Does a cell have, or even need, a "skeleton"?
What do you get if you take some tubing, and make the tubes smaller and smaller and smaller? You get very small tubes, or microtubes. Very small tubes, or microtubules, together with microfilaments, form the basis of the "skeleton" inside the cell.
The cytoplasm consists of everything inside the plasma membrane of the cell, excluding the nucleus in an eukaryotic cell. It includes the watery, gel-like material called cytosol, as well as various structures. The water in the cytoplasm makes up about two thirds of the cell’s weight and gives the cell many of its properties.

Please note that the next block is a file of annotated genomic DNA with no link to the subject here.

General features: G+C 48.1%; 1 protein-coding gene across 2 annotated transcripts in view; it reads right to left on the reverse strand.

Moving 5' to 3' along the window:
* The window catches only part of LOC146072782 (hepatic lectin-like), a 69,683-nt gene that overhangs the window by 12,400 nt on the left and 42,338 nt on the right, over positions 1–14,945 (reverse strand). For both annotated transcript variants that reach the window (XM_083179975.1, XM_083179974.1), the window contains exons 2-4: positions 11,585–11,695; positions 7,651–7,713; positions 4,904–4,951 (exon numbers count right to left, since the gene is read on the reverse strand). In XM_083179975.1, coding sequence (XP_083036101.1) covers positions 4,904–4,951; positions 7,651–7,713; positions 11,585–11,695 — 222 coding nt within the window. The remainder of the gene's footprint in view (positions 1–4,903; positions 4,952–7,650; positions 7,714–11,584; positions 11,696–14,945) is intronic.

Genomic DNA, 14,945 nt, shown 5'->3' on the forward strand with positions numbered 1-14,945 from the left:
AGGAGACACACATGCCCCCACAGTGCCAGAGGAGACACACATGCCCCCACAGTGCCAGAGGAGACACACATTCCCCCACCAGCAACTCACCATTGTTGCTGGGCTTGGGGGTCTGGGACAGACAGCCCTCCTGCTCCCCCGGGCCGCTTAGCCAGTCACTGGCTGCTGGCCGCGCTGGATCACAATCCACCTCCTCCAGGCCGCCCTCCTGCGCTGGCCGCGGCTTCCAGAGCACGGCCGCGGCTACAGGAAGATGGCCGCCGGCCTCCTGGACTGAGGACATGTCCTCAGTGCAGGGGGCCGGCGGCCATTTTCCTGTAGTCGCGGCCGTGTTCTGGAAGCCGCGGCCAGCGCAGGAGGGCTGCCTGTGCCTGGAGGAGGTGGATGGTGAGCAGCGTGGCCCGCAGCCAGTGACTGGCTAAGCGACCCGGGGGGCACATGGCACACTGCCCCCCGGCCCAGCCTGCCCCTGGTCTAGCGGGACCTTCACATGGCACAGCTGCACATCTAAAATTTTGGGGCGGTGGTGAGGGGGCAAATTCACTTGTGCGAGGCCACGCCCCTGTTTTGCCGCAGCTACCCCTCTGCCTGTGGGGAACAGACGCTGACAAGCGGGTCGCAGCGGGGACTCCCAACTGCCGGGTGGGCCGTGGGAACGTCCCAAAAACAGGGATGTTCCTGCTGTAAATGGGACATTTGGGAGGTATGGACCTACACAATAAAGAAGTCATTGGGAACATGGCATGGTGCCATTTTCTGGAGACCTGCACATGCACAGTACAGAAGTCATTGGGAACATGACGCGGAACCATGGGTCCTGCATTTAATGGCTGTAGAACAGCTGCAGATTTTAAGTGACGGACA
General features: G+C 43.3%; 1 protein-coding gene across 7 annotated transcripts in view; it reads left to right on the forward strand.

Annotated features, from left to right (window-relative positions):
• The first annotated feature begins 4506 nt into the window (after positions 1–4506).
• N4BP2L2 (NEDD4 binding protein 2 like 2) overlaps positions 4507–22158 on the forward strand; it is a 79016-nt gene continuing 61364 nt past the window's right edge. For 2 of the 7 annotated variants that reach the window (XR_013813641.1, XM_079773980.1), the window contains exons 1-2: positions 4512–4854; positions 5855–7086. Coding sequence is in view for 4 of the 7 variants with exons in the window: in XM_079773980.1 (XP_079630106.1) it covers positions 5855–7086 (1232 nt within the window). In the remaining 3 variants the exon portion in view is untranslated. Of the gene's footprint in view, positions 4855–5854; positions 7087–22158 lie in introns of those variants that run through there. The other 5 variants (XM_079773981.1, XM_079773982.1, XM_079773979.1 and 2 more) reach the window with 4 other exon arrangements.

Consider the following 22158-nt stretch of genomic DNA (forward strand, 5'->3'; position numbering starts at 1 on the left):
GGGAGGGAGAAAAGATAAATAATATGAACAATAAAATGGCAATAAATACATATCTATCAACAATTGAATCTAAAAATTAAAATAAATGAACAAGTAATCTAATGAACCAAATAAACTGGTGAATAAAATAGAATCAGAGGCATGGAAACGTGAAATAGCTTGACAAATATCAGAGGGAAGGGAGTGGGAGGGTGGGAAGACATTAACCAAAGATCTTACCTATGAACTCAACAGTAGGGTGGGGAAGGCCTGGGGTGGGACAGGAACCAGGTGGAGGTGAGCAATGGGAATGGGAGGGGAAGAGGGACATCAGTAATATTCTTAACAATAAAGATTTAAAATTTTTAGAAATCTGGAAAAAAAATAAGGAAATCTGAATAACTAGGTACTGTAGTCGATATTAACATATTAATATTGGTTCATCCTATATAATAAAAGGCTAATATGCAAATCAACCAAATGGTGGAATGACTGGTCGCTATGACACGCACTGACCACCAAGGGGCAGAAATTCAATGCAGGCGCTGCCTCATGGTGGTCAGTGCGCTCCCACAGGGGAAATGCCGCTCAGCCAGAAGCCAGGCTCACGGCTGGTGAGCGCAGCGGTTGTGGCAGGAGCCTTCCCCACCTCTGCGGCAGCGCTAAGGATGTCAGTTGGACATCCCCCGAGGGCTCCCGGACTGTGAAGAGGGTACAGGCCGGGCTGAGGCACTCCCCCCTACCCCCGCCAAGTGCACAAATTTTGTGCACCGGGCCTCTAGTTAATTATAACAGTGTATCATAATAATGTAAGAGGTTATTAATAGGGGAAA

Functions of the Cytoplasm
The cytoplasm has several important functions, including:
- suspending cell organelles.
- pushing against the plasma membrane to help the cell keep its shape.
- providing a site for many of the biochemical reactions of the cell.
- The cytoplasm consists of everything inside the plasma membrane of the cell
Use this resource to answer the questions that follow.
→Biology for AP* →Search: Cell Structure and Movement
- Identify the roles of the cytoskeleton.
- Describe the structure and functions of microtubules.
- What is a centrosome?
- What are the subunits that make up microfilaments?
- What is the nuclear lamina?
- What is the primary component of cilia and flagella?
- What is the goal of cytoplasmic streaming?
1. What is the difference between cytoplasm and cytosol?
2. List two roles of the cytoplasm.